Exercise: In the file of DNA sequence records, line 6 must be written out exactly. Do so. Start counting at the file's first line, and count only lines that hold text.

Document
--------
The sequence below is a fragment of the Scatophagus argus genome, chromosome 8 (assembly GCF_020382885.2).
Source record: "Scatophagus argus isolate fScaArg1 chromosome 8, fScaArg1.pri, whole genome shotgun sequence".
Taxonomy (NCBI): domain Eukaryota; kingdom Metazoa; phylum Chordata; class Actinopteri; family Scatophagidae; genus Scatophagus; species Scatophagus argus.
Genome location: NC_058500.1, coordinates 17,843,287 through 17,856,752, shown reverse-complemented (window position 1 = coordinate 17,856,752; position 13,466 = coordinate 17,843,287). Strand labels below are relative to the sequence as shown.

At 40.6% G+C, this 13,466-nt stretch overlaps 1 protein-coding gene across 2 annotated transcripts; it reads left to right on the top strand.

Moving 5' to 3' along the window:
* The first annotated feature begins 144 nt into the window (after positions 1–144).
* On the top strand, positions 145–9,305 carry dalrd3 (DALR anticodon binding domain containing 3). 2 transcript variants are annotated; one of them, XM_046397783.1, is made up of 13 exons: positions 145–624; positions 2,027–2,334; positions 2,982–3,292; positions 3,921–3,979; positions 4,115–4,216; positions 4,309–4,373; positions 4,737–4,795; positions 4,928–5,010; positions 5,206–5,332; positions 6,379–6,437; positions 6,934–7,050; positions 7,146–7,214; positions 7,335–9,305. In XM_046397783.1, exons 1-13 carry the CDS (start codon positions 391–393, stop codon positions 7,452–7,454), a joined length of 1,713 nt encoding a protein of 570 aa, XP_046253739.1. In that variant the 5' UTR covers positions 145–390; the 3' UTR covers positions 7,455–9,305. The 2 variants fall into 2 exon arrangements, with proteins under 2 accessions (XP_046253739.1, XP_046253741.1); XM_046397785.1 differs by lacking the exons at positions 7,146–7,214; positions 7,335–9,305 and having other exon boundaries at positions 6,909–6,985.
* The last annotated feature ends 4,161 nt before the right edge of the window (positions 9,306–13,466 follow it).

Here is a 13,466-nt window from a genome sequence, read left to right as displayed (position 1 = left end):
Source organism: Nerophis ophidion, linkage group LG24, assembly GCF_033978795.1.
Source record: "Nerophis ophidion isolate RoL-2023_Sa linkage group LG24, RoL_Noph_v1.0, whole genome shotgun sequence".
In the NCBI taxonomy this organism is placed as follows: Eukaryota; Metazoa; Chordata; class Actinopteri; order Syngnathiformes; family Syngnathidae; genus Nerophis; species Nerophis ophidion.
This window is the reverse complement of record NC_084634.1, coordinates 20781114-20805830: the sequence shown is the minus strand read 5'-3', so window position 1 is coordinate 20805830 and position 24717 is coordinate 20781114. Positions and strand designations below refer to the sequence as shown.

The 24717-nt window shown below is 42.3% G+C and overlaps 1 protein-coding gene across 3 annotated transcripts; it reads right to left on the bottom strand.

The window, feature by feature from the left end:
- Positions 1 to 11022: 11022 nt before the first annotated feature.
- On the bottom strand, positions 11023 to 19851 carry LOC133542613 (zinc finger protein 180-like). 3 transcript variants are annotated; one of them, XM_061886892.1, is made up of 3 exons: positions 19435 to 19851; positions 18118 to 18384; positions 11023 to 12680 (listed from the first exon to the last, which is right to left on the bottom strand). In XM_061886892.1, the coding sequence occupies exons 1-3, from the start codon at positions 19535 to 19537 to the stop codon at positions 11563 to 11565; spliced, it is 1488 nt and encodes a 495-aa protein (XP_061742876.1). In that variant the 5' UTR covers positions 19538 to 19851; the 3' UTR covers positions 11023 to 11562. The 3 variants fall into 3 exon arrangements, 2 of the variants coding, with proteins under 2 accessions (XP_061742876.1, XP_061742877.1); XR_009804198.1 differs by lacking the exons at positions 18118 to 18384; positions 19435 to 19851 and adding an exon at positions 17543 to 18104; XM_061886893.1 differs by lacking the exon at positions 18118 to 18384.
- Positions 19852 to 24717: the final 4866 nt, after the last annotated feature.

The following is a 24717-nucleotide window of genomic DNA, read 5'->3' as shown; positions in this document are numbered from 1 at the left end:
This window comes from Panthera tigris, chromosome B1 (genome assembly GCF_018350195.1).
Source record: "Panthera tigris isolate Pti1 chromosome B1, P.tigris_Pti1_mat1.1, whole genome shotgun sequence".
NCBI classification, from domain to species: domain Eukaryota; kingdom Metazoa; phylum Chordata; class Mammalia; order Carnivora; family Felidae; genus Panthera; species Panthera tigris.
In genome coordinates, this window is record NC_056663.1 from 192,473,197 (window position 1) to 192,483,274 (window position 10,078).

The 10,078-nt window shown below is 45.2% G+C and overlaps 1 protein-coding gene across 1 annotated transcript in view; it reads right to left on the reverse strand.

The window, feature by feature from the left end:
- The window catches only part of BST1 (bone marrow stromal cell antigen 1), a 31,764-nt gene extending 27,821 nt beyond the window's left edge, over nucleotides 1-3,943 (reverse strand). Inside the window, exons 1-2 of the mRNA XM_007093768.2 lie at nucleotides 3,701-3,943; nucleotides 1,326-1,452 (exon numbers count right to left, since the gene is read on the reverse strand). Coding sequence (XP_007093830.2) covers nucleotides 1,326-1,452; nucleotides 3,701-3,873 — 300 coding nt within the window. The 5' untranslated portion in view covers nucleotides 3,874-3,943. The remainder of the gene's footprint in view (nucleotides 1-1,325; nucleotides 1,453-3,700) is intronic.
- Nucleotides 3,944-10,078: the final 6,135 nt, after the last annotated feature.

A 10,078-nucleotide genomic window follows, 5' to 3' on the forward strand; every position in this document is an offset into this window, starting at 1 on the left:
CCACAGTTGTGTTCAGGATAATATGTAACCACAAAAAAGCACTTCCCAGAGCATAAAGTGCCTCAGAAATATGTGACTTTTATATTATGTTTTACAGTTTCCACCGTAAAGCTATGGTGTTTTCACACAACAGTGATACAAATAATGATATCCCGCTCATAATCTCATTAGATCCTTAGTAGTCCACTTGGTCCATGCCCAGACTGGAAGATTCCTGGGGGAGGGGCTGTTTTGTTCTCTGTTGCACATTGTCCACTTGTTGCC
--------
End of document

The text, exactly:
Moving 5' to 3' along the window: